Spencer becomes muscular archaeologist Dr. Smolder Bravestone (Dwayne Johnson), Fridge turns into diminutive zoologist Franklin "Mouse" Finbar (Kevin Hart), Martha winds up as sexy martial artist Ruby Roundhouse (Karen Gillan) and Bethany morphs into chubby cartographer Dr. Shelly Oberon (Jack Black). Stuck in these new bodies, the kids need to figure out how to win the game and escape back to their real lives.

When Jungle appeared on release schedules, I doubt many figured it’d do much at the box office. I suspect more assumed it’d flop than prosper, especially given that it came out a mere five days after the commercial juggernaut of Star Wars: The Last Jedi.

The year’s biggest moneymaker, Jedi indeed moved a lot more tickets, but Jungle boasted legs that the front-loaded Star Wars flick lacked. Jungle never enjoyed a single massive weekend of sales, but it chugged along with steady grosses that eventually allowed it to pass the $400 million mark in the US – or probably about $300 million more than anyone expected from it.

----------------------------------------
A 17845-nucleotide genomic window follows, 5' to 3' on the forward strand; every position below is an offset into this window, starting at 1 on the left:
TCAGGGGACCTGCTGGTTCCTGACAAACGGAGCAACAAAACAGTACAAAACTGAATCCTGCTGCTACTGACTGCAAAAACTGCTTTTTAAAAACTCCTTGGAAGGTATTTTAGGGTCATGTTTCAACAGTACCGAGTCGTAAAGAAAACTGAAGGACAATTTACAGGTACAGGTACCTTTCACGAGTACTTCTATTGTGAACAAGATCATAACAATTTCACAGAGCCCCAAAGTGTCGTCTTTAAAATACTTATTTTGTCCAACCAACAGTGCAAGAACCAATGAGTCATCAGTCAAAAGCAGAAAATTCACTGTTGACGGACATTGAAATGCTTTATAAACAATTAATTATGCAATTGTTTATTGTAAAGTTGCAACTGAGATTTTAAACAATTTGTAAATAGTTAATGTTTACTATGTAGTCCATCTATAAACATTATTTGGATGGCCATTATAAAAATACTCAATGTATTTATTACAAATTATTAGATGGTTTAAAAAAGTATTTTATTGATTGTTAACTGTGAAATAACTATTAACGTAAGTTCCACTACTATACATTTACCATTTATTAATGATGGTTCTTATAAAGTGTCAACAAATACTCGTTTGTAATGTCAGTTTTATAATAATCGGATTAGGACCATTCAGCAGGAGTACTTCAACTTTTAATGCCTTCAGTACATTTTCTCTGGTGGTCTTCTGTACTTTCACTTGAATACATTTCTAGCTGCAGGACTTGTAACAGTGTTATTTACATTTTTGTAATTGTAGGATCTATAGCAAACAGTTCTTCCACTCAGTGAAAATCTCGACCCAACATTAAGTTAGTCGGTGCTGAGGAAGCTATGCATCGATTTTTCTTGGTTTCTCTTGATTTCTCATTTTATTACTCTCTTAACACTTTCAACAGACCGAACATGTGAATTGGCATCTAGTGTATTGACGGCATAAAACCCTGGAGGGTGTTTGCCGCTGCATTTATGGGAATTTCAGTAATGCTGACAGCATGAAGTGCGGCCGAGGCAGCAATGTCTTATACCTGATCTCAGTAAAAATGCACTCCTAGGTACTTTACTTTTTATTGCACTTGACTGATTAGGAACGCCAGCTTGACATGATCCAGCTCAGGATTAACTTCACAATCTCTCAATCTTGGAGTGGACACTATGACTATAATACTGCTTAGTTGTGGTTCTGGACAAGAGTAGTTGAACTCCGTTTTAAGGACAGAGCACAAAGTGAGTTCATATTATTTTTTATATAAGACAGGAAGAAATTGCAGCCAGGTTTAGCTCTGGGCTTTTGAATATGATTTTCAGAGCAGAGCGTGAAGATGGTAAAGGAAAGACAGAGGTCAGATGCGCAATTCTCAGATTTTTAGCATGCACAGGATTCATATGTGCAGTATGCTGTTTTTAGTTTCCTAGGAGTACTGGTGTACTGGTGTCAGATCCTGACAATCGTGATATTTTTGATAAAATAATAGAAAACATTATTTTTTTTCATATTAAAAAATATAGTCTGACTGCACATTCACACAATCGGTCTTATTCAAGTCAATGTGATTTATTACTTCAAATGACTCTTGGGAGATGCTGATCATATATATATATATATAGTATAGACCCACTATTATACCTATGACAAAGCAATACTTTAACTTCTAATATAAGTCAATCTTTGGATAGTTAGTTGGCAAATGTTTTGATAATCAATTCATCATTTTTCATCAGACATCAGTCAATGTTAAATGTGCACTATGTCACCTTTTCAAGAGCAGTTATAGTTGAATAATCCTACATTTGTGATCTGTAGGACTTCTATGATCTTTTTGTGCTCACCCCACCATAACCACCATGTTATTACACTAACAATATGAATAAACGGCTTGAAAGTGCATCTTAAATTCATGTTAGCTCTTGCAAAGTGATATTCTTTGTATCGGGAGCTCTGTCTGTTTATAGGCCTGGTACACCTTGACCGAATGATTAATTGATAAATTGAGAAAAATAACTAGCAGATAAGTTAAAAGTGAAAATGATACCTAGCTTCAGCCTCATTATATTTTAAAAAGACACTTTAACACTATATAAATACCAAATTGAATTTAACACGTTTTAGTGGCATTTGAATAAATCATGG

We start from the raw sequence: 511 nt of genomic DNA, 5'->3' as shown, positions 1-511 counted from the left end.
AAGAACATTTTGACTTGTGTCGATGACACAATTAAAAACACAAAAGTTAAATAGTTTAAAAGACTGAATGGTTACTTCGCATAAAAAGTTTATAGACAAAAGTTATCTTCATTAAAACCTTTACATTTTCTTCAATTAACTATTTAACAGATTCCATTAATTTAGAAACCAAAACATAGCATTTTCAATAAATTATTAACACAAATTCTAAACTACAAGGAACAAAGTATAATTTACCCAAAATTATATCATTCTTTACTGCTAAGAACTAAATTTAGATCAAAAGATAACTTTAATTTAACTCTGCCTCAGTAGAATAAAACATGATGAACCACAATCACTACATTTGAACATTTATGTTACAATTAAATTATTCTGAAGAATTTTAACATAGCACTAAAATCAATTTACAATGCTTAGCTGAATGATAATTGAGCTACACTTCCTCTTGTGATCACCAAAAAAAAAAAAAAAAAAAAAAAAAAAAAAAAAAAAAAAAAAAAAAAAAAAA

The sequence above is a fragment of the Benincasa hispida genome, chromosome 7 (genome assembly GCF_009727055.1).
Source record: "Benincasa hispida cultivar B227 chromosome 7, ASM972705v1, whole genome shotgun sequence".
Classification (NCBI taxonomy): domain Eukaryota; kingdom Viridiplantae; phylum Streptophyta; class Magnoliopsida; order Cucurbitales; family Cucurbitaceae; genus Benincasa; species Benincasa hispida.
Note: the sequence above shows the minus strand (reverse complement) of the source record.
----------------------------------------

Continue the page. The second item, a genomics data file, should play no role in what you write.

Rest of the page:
Why did Jungle become such a big hit? Good question, and one I can’t quite answer. I think the movie offers a pleasing experience but not one that stands out as anything really special.

To be sure, Jungle offers a clever update on the original. Though it connects to the 1995 film enough to qualify as a sequel, it feels more like a reboot, as it lacks the true through-line that one would expect if they called it Jumanji 2.

The choice to involve the players in a videogame rather than the original’s board game makes perfect sense, and it adds a new layer of creativity. Older viewers like myself will enjoy the connections to classic 80s/90s games and the film uses these elements in a fulfilling manner.